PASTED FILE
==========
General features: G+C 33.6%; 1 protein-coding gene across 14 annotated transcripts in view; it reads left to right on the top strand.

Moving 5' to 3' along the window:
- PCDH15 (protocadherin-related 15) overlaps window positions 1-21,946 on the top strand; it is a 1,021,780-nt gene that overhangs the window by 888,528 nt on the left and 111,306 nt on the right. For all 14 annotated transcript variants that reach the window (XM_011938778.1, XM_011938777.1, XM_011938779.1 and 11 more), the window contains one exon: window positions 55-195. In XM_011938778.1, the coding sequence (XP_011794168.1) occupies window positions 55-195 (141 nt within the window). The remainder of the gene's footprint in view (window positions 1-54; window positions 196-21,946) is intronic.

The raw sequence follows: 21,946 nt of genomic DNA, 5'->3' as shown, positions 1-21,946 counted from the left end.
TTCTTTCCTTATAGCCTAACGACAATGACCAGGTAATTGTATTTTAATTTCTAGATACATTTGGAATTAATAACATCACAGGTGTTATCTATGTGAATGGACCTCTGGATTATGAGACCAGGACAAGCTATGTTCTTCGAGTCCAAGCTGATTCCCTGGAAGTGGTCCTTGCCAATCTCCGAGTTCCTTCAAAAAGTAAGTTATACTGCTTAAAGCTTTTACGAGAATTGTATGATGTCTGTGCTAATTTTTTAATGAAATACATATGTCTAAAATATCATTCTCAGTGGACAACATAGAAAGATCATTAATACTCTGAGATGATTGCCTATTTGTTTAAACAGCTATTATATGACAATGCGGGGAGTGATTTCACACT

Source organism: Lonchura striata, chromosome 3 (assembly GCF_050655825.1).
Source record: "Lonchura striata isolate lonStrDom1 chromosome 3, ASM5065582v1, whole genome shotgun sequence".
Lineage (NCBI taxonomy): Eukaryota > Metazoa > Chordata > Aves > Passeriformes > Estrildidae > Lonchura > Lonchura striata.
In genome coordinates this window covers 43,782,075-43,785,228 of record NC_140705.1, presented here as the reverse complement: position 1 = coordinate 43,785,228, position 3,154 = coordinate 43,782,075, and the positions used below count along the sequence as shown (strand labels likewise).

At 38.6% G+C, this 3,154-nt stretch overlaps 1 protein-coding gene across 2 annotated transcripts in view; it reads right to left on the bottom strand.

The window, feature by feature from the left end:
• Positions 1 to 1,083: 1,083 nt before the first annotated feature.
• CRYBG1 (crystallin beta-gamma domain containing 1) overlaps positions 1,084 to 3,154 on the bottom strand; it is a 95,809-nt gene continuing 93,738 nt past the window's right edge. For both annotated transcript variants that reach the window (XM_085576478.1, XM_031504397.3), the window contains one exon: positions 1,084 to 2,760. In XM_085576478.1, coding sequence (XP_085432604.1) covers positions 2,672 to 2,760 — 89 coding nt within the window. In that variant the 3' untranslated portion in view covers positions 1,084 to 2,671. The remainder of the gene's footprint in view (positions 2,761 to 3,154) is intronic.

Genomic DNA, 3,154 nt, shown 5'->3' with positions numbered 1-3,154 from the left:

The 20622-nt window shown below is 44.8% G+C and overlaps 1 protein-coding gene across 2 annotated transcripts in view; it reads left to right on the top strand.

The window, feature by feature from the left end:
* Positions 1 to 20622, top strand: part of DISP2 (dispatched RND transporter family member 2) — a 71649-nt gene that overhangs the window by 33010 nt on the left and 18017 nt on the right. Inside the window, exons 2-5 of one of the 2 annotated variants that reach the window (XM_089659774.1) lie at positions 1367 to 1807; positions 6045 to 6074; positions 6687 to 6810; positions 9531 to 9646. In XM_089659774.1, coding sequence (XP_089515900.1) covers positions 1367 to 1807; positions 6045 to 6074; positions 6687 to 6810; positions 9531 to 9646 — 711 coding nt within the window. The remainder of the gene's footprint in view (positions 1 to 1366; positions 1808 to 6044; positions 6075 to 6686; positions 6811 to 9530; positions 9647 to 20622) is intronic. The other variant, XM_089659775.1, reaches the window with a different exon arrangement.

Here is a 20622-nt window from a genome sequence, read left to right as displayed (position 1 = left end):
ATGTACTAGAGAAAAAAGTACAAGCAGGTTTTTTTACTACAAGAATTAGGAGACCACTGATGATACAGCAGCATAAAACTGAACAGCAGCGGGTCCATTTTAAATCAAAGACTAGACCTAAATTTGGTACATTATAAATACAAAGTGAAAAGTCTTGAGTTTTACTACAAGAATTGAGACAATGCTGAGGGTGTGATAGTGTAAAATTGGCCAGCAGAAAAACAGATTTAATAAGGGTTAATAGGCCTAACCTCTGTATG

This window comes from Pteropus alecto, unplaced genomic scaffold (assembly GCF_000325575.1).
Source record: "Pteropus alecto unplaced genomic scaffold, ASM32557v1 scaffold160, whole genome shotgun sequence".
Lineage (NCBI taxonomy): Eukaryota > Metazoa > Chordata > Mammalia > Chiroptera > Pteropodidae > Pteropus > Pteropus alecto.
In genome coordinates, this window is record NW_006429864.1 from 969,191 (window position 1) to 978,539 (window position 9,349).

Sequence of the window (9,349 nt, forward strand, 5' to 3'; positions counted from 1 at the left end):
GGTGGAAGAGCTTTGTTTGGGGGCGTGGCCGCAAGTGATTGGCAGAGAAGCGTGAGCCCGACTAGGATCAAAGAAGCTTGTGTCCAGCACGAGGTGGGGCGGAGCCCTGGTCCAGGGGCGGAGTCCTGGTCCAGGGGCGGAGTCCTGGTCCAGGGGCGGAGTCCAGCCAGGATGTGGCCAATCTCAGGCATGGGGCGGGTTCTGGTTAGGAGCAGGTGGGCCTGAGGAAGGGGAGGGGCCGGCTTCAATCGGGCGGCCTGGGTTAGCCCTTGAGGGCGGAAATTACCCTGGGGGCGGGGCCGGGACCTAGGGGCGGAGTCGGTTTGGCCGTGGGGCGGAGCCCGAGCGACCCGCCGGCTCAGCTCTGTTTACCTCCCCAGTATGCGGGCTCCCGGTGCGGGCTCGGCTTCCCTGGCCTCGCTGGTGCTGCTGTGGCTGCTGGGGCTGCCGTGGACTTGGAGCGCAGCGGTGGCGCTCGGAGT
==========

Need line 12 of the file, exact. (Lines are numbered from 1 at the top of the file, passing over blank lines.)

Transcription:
• Positions 1 to 1,083: 1,083 nt before the first annotated feature.